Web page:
The Cessna Citation XLS Plus is a great mid-size jet with excellent short-runway performance, a well-designed cabin, and the ability to perform like a light jet in some respects despite its slightly larger size. It is the third iteration in the Citation Excel line and began replacing the already popular Citation XLS starting in 2008. The XLS Plus boasts a redesigned cabin, upgraded avionics, longer inspection intervals, and powerful new engines that push the popular business jet line to new heights.
Citation XLS Plus features
The Citation XLS Plus’s cabin is 18.7 feet long and 5.7 feet wide, measures 5.7 feet tall from its trenched center aisle, and offers a total cabin volume of 461 cubic feet. Thanks to triple sealing on the entry door and tri-pane windows, the interior of the XLS Plus is draft-free and relatively quiet. It can retain sea-level pressurization up to 25,000 feet, leaving passengers feeling more refreshed upon arrival at their destination. The aircraft is rated to carry 800 pounds of baggage total, split between an 80-cubic-foot external compartment and a 10-cubic-foot internal closet. New LED lighting gives the redesigned cabin a more spacious feel.
The typical cabin layout includes a small couch rated for takeoff and landing opposite the entry door, four seats arranged in a club-four design, and two additional forward-facing seats behind. An internal redesign has resulted in seats that are two to four inches wider than those on the XLS and, along with fold-out tables and sliding headrests, ensure absolute comfort in the skies. A spacious, fully enclosed lavatory, dual air conditioning systems, and full refreshment center round out the cabin amenities.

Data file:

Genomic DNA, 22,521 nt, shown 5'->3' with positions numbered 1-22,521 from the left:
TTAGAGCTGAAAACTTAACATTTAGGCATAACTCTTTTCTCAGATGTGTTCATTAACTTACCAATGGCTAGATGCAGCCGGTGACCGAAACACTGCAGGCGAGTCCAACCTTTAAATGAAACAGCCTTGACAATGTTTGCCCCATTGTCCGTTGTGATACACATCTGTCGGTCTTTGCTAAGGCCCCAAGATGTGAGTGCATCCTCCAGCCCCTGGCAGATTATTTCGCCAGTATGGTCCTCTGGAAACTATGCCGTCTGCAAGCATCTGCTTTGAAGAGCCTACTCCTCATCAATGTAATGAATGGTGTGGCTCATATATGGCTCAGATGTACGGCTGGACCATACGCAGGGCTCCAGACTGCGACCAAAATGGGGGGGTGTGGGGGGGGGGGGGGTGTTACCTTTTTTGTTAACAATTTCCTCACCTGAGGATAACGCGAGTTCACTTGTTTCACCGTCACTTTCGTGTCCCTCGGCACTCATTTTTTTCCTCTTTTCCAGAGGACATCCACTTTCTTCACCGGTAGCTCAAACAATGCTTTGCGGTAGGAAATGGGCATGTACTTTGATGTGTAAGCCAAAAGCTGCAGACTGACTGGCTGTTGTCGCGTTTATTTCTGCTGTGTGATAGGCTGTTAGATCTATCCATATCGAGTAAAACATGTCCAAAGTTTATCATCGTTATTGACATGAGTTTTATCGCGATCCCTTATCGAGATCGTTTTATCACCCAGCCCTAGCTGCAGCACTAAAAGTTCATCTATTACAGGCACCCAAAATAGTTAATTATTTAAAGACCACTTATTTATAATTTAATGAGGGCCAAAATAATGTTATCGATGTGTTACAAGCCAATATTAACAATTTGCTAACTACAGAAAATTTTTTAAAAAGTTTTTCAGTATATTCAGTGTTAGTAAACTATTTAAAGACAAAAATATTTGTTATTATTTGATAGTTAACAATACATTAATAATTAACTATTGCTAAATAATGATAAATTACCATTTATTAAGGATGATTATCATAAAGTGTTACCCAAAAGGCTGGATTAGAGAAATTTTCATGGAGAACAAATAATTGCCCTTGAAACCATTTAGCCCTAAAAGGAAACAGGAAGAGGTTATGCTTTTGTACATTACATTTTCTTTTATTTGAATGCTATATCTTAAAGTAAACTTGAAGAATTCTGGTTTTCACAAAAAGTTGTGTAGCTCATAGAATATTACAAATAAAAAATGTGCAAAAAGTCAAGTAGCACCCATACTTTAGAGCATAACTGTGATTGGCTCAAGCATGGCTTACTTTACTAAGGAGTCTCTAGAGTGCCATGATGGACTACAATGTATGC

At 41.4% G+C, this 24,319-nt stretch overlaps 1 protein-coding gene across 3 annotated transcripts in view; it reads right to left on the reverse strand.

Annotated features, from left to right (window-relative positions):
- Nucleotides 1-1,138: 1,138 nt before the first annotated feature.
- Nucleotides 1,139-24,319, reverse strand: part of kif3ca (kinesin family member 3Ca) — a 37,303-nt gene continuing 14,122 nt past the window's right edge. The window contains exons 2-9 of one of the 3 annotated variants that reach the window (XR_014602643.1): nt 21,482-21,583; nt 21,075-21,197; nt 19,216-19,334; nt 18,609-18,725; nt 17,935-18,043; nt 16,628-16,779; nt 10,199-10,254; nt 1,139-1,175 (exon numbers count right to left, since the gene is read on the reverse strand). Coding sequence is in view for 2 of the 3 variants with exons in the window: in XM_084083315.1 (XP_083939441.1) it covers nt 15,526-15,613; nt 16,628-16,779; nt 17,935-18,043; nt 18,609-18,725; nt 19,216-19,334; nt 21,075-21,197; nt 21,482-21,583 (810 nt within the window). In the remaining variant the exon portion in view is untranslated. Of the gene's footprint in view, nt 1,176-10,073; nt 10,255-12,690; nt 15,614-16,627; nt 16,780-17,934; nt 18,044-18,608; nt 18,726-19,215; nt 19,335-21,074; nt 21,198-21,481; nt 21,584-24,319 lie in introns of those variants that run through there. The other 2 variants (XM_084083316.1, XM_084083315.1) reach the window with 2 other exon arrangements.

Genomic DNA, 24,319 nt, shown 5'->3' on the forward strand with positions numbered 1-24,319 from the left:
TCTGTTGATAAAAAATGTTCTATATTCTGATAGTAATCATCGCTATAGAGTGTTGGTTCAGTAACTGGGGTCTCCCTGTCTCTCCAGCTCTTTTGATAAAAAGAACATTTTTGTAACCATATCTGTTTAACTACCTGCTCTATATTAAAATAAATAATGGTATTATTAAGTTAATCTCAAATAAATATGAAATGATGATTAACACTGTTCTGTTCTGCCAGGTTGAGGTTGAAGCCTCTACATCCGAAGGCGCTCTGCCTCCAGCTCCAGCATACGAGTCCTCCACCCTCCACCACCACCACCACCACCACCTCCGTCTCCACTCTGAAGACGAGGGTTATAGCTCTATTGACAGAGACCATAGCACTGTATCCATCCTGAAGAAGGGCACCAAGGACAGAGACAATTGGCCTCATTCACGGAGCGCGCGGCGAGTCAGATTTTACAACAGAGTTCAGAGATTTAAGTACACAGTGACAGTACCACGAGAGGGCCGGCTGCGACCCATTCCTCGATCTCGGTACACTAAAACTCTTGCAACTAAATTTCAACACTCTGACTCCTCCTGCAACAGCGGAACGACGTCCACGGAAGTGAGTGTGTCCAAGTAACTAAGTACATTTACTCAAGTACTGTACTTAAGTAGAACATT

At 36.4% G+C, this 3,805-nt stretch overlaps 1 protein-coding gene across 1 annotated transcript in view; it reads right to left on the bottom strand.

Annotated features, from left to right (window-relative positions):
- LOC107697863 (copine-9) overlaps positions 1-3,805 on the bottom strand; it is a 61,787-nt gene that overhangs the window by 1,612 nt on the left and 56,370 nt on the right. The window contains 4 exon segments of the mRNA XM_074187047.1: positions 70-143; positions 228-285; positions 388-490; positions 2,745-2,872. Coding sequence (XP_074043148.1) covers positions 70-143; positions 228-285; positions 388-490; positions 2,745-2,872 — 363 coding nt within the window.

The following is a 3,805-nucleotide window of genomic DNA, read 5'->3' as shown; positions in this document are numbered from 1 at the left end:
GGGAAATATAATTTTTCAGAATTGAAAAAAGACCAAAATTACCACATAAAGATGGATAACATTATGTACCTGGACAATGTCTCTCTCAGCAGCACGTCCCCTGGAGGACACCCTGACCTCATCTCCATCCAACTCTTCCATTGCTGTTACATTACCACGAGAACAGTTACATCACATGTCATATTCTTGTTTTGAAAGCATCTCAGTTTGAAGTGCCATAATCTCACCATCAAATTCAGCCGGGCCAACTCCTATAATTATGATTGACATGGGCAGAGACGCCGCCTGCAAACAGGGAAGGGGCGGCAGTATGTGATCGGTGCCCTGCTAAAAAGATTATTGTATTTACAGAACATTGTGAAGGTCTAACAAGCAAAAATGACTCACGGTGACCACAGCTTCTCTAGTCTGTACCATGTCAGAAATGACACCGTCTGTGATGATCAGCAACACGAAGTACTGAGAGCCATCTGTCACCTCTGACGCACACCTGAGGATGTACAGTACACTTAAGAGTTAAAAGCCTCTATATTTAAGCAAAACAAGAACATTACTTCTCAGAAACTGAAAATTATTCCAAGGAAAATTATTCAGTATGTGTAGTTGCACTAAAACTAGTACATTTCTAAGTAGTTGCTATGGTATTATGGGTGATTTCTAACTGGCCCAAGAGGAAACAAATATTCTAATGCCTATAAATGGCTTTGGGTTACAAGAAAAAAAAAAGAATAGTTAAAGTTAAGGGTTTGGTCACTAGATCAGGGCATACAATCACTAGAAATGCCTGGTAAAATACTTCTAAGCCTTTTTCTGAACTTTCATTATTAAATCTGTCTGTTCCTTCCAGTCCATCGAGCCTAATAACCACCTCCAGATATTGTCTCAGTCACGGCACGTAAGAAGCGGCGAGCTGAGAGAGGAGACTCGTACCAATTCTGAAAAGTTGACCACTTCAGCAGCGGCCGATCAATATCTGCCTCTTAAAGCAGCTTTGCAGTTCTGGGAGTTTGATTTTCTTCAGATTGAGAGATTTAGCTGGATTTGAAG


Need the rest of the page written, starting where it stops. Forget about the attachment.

The Pratt & Whitney engines used by Cessna in the Excel series have been upgraded to the newer PW545Cs on the XLS Plus, generating 4,119 pounds of thrust each—that’s 144 pounds more than the thrust provided by the XLS’s PW545Bs. This engine upgrade allows the XLS Plus to reach a range of 1,722 nautical miles with four passengers and NBAA IFR reserves, as well as a maximum cruise speed of 431 knots. It can climb at a rate of 3,500 feet per minute.
While the jet’s seats have gotten wider, the nose cone has gotten slimmer—Cessna opted to redesign it, borrowing the more tapered nose of the Citation Sovereign. This, along with a straight-wing design, help to reduce drag. The increased annual inspection interval has risen from 600 hours or 12 months on the XLS to 800 hours or 12 months on the XLS Plus, with Business Jet Traveler stating, “if any bizjet can take 800 hours per year—or more—it is this one.”
The XLS Plus is an excellent short-runway performer, outperforming many other midsize jets with its ability to land in just 3,560 feet. Trailing-link landing gear and improved carbon breaks help ensure those landings are smooth.